HAHN: Do you remember a play or movie you saw that really inspired you? “This is what I want to do.”

AZARIA: In college, I don’t know what your undergraduate experience was of drama, but mine was very academic—we had tremendous professors and great theater historians, but when it came to acting technique, I found it much too heady. We weren’t in a conservatory where we were doing age-appropriate roles. We were doing a production of Uncle Vanya where the sky was painted on the floor, and go figure that out. And I’m playing Astrov in Vanya when I’m 19 years old with no understanding of anything. I did hook up with a couple of incredible actors, Oliver Platt being one of them. We did a few productions together and I was very inspired by how great Oliver was. But it occurred to me halfway through college, “I’m not getting any practical training as an actor at all.” And I started watching movies differently: “Let me see what these actors are doing, ’cause they’re fucking acting and they’re acting brilliantly.” The performance I watched over and over and over again was Paul Newman in The Verdict (1982). I compared what I was being fed in college versus what Paul Newman seemed like he was doing, and I went, “I think I’d rather go for that.” That inspired me to bring myself into roles. But it wasn’t until years later, from when I was 24 to when I was 28, that I studied with a guy named Roy London in L.A. I got The Simpsons when I was 23 and that was like character lab for voices, and I would just apply all of these weird voices and imitations. By the time I got to Roy’s class, he wouldn’t let me do any voices or characters. He was like, “You just have to be yourself. That’s what acting is.” I was like, “I want to be an actor to be not myself.” “Well, too bad.” And I found it excruciating. Whereas a guy like Oliver Platt and I’m going to guess you just naturally did that, you were able to be yourself on stage. I was not. I was very uncomfortable doing that.

HAHN: I’m horrible at imitating. When you were young you would go from the outside in, and it takes a while to trust the inside out. For imitating, that is such a craft, and so particular, detailed, and hard. Watching you, you’re like a magician.

AZARIA: Imitating, that’s almost a physical skill. You either have the ear for it and then your vocals are plastic in some way and you can do it, or you can’t. [It] does take a lot of detail work, getting an accent right or an imitation right, but walking onto a set and being yourself, that’s almost more about relaxing. That’s more about setting things up so you can get out of your own way, which I find excruciating. Honestly, I feel like I’ve just gotten good at that in the last year or two.

HAHN: It’s about loosening up your borders. Actually letting go and surrendering to the unknown. I muscle it or work so hard by myself.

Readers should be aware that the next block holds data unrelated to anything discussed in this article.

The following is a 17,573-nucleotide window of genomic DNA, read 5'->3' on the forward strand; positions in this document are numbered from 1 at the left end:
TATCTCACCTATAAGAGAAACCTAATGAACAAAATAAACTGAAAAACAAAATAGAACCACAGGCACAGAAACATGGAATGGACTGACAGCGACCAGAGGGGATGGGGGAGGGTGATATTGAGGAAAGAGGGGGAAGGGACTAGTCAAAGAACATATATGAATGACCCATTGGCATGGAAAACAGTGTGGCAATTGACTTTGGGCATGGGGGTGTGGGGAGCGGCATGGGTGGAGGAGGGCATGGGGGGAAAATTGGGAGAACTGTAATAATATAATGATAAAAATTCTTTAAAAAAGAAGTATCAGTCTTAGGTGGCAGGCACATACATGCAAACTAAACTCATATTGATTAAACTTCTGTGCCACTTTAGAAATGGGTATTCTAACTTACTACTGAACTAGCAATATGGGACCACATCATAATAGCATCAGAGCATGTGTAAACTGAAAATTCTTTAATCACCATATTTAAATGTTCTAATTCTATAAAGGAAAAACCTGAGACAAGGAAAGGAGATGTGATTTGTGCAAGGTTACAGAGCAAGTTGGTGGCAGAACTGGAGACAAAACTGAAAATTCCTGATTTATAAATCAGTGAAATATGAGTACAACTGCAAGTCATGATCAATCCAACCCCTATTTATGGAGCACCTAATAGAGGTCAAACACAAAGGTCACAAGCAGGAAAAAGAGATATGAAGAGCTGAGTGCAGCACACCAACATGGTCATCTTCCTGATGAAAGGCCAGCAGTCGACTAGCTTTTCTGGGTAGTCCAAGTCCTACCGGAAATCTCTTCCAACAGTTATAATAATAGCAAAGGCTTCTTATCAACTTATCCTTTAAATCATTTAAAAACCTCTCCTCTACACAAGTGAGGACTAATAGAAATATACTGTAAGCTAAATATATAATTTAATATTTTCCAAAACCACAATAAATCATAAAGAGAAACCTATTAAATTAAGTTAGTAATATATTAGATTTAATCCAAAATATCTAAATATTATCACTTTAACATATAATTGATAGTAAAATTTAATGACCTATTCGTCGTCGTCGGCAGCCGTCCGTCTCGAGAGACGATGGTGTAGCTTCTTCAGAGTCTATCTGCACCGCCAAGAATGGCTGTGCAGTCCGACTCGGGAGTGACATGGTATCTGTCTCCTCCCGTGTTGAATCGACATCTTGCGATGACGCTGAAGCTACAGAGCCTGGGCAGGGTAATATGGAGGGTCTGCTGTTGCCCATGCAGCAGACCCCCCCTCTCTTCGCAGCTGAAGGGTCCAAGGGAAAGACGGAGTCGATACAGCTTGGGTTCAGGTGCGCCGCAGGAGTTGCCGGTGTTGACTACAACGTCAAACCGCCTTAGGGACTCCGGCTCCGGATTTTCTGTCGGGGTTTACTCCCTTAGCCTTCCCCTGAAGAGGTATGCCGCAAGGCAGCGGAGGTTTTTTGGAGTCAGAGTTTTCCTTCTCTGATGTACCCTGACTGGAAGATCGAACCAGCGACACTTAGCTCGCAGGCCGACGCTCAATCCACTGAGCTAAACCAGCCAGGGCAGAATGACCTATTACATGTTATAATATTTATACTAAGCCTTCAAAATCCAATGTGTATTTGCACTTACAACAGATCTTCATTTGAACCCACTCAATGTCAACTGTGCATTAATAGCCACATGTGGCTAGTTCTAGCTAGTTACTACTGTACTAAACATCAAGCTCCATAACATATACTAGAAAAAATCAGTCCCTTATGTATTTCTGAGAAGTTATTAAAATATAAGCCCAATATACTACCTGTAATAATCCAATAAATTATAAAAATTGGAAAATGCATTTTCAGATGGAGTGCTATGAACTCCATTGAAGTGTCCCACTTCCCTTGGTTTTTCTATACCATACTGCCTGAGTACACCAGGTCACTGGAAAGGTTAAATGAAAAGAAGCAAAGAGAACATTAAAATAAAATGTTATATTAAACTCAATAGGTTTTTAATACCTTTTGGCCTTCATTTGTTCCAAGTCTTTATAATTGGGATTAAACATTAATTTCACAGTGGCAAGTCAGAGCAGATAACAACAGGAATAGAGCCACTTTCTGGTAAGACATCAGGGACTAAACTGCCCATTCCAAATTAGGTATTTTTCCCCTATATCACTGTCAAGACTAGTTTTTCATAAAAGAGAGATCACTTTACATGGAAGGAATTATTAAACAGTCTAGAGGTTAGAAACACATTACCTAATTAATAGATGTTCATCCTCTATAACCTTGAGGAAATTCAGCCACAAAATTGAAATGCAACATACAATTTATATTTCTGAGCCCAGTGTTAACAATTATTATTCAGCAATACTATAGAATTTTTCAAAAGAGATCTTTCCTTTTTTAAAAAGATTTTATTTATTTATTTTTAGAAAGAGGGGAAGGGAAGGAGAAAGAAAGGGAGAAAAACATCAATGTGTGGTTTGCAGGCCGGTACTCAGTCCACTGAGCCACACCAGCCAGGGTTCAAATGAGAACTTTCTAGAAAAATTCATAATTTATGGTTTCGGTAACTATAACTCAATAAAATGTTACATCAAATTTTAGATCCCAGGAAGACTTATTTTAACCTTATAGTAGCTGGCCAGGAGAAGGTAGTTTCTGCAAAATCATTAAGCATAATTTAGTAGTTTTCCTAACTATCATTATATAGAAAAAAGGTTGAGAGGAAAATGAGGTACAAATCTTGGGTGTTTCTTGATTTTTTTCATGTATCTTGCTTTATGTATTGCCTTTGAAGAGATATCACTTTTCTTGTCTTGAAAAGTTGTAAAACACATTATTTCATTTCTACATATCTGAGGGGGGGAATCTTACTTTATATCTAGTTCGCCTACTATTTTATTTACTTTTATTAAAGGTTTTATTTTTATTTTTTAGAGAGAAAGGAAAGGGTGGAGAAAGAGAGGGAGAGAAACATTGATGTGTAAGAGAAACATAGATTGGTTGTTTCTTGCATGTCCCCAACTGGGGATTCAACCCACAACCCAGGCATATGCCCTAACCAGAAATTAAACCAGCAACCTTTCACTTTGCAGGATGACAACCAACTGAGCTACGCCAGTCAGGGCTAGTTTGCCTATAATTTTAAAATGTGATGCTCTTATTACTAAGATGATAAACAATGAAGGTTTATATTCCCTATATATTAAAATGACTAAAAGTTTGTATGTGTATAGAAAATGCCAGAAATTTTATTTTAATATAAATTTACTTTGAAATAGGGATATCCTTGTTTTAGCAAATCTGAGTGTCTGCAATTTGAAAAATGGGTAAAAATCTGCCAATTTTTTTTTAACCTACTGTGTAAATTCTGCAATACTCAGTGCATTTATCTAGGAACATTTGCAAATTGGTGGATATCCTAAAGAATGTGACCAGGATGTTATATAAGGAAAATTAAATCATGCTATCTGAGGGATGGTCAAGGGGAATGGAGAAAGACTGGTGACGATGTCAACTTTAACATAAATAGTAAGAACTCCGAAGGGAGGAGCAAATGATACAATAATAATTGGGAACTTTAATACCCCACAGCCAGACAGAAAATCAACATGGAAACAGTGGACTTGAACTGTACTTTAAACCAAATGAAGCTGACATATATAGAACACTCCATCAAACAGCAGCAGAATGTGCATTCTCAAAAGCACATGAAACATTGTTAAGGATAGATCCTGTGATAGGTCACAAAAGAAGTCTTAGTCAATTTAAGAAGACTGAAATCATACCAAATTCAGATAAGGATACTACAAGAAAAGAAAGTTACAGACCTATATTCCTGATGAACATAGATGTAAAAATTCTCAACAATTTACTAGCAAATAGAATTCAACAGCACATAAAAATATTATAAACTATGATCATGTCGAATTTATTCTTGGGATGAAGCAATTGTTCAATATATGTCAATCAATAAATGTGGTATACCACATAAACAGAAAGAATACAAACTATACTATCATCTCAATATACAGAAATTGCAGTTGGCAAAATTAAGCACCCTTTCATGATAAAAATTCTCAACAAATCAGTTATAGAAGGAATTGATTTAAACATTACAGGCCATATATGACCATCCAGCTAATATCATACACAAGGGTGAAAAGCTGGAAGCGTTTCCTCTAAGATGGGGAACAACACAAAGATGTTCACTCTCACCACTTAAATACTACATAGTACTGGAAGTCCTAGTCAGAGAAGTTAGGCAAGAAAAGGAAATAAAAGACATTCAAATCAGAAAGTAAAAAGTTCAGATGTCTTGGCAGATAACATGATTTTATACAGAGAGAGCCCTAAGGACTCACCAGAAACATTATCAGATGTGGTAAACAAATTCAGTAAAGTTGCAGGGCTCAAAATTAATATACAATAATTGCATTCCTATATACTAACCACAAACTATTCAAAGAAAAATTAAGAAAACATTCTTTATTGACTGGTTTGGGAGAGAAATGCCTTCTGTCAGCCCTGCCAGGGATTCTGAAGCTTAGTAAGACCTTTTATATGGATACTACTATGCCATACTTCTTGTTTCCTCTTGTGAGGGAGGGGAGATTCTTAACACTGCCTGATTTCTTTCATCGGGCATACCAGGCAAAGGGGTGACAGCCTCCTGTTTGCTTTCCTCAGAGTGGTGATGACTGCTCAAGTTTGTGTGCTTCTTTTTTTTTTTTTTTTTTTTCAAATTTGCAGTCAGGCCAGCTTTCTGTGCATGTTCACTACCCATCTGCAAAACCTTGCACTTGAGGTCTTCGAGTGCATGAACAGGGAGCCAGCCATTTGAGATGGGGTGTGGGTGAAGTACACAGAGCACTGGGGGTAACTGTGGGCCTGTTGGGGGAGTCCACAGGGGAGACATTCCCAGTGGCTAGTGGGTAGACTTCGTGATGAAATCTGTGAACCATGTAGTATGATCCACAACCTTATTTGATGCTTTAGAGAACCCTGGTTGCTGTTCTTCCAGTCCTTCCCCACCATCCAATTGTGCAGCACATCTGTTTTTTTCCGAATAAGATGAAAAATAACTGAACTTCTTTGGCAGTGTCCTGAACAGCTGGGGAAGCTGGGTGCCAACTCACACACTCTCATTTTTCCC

AZARIA: I’m loving Ray Donovan because I can hop in four days every three weeks, you’re bright-eyed and really enjoy it and then you’re out. And poor Liev [Schreiber] is there just grinding away and I’m like, “Oh dude, I know the feeling.”

HAHN: A cable series sounds the dreamiest.

AZARIA: Well, you’ve done it. You know what’s it’s like. You’ve done Girls.

HAHN: Yeah, but I was a guest star, so I was so excited to get in the hair and makeup chair. But I need to ask you some business questions. What is your favorite character that you’ve ever voiced on The Simpsons?

AZARIA: My favorite character to do on The Simpsons is Professor Frink, you know the Jerry Lewis, [in Professor Frink’s voice] “Oh yes, my dear child. It’s delightful to chat with you.” As a five-year-old, I think the first person I got obsessed with was Jerry Lewis as The Nutty Professor. I loved it so much. The fact that I can imitate it pretty exactly, it comforts me to hear myself do it. And I never want to stop. Each take I get sillier and sillier: “Please can I do just one more thing!” “Okay…Take Nine.”

HAHN: Is that what you are most recognized for? What do people mostly stop you on the street for?

AZARIA: Mostly I get that generic, “You’re that actor guy.” The most I get is either “Simpsons guy!” Birdcage. There’s a lot of Friends fans.

HAHN: Yes! I heard you auditioned for Joey. That’s a question I had too.

AZARIA: Twice! That’s the only time I ever bowled my way back in. They said a very polite “No.” And I went, “You know what, I’m actually not accepting that for an answer. I’m going to audition again.” Because I thought, “This show is too good.” I knew it was going to be tremendous. I had no doubt. And they were just as polite the second time and could not have shuttled me out the door faster.

HAHN: [laughs] But then you got to go back and work on it, which is amazing.

AZARIA: I did. After that, I got the movie Quiz Show (1994), which was my first big movie. You know how these things [work]— all of a sudden it stamps your passport a bit. People who didn’t want to see you or didn’t consider you. I don’t know if this is true, but I’ll bet you if I had done Quiz Show before I auditioned for Friends, that might have gone a little differently.